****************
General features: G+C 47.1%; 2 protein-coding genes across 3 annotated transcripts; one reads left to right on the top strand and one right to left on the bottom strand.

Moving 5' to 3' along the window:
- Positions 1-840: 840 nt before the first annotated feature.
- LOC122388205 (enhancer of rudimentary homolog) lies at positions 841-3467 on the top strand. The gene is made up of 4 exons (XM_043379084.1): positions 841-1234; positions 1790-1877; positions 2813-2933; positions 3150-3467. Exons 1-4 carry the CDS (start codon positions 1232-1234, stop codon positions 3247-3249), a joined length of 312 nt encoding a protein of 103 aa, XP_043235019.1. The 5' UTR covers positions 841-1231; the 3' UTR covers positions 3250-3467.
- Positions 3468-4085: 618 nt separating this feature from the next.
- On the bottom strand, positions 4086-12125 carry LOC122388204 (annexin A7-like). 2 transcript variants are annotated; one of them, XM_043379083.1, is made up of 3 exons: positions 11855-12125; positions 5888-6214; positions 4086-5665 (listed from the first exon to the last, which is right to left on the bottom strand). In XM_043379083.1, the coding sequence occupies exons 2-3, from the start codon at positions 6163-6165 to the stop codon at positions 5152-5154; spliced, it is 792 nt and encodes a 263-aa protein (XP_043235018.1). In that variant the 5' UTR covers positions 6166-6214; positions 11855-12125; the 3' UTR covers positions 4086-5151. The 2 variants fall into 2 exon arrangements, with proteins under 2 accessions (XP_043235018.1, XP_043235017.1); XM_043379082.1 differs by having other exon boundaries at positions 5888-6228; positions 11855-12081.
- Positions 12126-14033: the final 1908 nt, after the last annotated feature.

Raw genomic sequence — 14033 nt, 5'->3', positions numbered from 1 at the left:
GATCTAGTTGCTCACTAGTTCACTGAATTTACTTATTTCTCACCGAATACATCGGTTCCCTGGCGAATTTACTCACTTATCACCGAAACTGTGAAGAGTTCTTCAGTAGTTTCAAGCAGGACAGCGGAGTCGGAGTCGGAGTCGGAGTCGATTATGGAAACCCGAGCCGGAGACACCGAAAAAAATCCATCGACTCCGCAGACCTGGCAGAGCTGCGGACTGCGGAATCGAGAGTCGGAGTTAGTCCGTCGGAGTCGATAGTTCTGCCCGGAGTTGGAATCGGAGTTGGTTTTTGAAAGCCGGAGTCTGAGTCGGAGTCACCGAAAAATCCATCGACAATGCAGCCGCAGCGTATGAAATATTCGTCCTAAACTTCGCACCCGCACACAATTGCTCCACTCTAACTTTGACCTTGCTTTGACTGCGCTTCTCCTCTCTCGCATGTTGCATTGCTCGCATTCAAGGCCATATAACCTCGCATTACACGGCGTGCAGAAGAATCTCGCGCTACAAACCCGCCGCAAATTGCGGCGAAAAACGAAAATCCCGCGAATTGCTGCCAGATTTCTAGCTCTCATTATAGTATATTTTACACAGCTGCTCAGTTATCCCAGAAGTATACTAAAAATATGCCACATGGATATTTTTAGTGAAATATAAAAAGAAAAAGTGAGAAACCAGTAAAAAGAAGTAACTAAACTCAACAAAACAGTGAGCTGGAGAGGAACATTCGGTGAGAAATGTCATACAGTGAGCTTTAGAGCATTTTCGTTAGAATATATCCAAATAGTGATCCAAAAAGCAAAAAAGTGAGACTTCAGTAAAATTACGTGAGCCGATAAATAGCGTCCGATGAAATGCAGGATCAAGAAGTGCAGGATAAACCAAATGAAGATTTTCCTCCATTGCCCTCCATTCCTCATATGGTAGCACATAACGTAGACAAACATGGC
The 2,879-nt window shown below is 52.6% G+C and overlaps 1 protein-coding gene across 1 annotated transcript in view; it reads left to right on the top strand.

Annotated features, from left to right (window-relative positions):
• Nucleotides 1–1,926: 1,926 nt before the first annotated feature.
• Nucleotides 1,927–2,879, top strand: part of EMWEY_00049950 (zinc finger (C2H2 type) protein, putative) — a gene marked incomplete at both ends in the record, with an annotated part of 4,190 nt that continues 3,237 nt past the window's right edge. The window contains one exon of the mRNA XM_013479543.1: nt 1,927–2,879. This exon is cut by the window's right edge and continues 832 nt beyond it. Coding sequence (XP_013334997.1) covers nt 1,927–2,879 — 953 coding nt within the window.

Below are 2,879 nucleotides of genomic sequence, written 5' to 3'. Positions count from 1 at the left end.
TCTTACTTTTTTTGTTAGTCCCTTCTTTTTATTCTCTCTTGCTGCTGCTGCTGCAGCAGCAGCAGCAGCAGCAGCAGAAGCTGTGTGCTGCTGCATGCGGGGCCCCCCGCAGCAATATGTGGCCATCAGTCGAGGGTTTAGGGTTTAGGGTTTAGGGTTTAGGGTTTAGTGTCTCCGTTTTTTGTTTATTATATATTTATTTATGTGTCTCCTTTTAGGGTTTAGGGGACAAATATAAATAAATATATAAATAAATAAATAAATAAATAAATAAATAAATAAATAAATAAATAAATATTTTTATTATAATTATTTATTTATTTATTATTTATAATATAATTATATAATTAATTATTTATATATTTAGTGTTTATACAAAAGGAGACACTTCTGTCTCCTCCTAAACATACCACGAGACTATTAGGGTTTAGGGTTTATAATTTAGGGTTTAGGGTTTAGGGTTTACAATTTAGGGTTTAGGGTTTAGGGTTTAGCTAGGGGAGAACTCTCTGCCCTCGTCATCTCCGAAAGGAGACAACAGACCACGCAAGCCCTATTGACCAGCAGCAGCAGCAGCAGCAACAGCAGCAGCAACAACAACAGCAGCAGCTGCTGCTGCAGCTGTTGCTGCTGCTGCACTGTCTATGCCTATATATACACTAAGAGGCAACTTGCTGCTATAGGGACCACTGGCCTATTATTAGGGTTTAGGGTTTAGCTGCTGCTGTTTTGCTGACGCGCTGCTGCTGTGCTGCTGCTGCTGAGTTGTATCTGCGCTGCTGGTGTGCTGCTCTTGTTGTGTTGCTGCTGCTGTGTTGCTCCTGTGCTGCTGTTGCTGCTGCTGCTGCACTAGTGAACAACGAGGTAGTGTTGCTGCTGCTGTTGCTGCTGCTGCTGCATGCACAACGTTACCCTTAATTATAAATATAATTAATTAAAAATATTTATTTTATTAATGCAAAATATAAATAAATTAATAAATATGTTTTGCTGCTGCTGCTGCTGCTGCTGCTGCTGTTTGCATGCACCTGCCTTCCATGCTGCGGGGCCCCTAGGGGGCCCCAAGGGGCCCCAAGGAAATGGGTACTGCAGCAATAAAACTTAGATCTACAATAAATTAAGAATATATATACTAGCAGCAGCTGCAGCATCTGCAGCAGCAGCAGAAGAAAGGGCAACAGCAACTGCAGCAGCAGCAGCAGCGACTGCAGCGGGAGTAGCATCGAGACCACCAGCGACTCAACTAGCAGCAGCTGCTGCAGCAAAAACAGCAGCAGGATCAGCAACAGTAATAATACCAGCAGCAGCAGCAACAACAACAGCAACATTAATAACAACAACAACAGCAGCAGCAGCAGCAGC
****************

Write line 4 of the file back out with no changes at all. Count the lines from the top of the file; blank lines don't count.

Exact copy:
- LOC122388205 (enhancer of rudimentary homolog) lies at positions 841-3467 on the top strand. The gene is made up of 4 exons (XM_043379084.1): positions 841-1234; positions 1790-1877; positions 2813-2933; positions 3150-3467. Exons 1-4 carry the CDS (start codon positions 1232-1234, stop codon positions 3247-3249), a joined length of 312 nt encoding a protein of 103 aa, XP_043235019.1. The 5' UTR covers positions 841-1231; the 3' UTR covers positions 3250-3467.